Did you ever notice how frost forms little spicules of ice on the grass, making it look like white fur? The macro lens makes it even more obvious, especially when the warm early morning light is slanting across it, bringing out the texture.
On a cool, rainy, fall afternoon, when the rain stops, the magic begins.
Fall colors in Kentucky are just plain spectacular, even off the tree.
Spring colors lend a different feel to the woods, one of life springing forth, renewal and growth. Nothing typifies this better than the tulip poplar, with its large, showy blossoms.
Nothing tastes better than a venison loin roasted over cedar coals in a pleasant camp. When it's seasoned with that quintessential spice of the eighteenth century, nutmeg, it is savory, indeed. Add a little gunpowder tea to the meal, and what more do you need?
On cold, dry mornings around my country, magic happens at the base of dead ironweed stems. The most beautiful, delicate, fragile creation of rime ice, called frost flowers or rabbit frost, is extruded from slits in the stem of the plant, and only from that plant. They fascinate me, and I am always on the lookout for an impressive one.
Frost Flower One
Frost Flower Two
Tucked into the relative dry at the base of a cedar tree, listening to the soft rain falling and looking out at rising mist right where you want that big tom turkey to appear, who could ever forget it, whether he appears or not?
Sometimes you get a picture quite different than the one you expected, as when you press the shutter release, thinking you have the 'timer' function set, but don't.
A historic spring house, at what was once A'Sturgis Station, Louisville, Kentucky, ca 1780. It still produces a constant large volume of water, unused now, but a treasure then.
Spring House Overview
Spring House Detail
Trophy hunting has never been my game, but this one, I couldn't resist. Patagonia, Arizona, 1992.
Living with a few artifacts of the time and incorporating them into modern daily life is one of the most pleasant aspects of studying life in early America, for me. Bread just tastes better when mixed in a Kentucky poplar dough bowl.
Few animals are more impressive to me than the raptors, and I consider myself very privileged to have been able to live with a large hen redtail named Mariah for almost three years. We made a good team, and she put many a bunny in the pot.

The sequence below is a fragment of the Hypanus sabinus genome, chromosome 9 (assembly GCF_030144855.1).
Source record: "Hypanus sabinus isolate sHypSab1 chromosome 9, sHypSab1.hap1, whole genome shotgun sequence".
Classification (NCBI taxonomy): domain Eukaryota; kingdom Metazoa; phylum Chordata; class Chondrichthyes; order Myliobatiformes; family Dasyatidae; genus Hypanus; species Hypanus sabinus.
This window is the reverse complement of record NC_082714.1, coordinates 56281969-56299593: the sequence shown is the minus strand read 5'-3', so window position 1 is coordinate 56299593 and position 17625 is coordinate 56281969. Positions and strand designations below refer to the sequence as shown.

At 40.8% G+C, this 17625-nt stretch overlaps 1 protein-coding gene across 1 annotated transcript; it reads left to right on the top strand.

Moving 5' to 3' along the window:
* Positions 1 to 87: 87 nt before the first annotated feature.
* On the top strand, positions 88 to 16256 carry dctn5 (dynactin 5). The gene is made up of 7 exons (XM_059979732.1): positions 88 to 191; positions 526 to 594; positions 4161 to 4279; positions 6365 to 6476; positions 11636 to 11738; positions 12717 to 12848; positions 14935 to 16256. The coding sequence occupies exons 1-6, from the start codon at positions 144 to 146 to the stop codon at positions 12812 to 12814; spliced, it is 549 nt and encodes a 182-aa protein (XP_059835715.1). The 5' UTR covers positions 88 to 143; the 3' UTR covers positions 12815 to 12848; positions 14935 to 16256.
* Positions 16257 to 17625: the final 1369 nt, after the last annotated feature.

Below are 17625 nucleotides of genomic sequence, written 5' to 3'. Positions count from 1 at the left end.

When I was a boy, I walked four miles to school. Uphill in both directions. Barefoot. In the snow. You wouldn't think I'd still be so fond of snow.
While hunting fall turkey, I had a buck in the full agony of the rut walk within a few feet of me, drooling and sniffing, hot on the trail of a doe. I managed to sneak my camera out for a shot, but he caught me in the act before I could get that nice close picture.
At the end of a long day of turkey hunting, waiting to hear the telltale gobble of a tom on his roost, in anticipation of tomorrow's hunt, one has time to soak in what for Mother Nature is a routine finale.
Joseph Doddridge was right on the mark when he said wearing moccasins is just "a decent way of going barefoot".
They are called "flinchlocks" with good reason.
Memories just don't get better than this. A special turkey, taken with a special gun.
Mountains are inspiring, wherever you find them.
Wilderness. What a lovely word, encompassing so much meaning, so many memories, so much feeling. Nothing makes it seem more real than the presence of that very symbol of wilderness, the elk.
Wildlife is marvelous, large or small. A wild cottontail did me the honor of allowing me to approach to within three feet, sit down, talk to it, and take a series of pictures while it continued to feed.
My Friend Peter
My roots are in the mountains of eastern Kentucky. They are colorful roots.
Big South Fork
Sometimes a picture is worth the effort simply for the pure technical challenge of making it show what you want.
A lot of us have wished for the freedom and adventure of the life of the old barnstormers. I was lucky enough, for 8 years, to experience some of that daydream while flying a 1941 N2S-1 Stearman biplane. Those were truly the good old days.
Nothing like a little old-time music to sooth the savage breast.
Nothing more beautiful than wood ducks, and even decoys show it.
Cooking Japanese food occupies some of my time. Wagashi, Japanese sweets, are fun to make, great to eat. Daifuku mochi are sweet red bean paste inside a rice cake, sort of a Japanese Twinkie.
The surprisingly important spark, struck by flint and steel, caught first on charcloth and then in a nest of cedar bark tinder. If properly nursed, it will provide warmth, light, hot food and drink, new lead balls and a dreaming fire. Camp is not the same without it.
After more than twenty years of waiting for the population to increase sufficiently, the day finally came... first turkey killed on my own farm. That completed my personal grand slam of all the game I normally hunt, all from Sundown Farm. I'm ready for heaven, now, but only if they have turkey season.
How red is a rose? Not this red. Backlit Japanese maple spotlighted by a winter sun.
Red Red Maple
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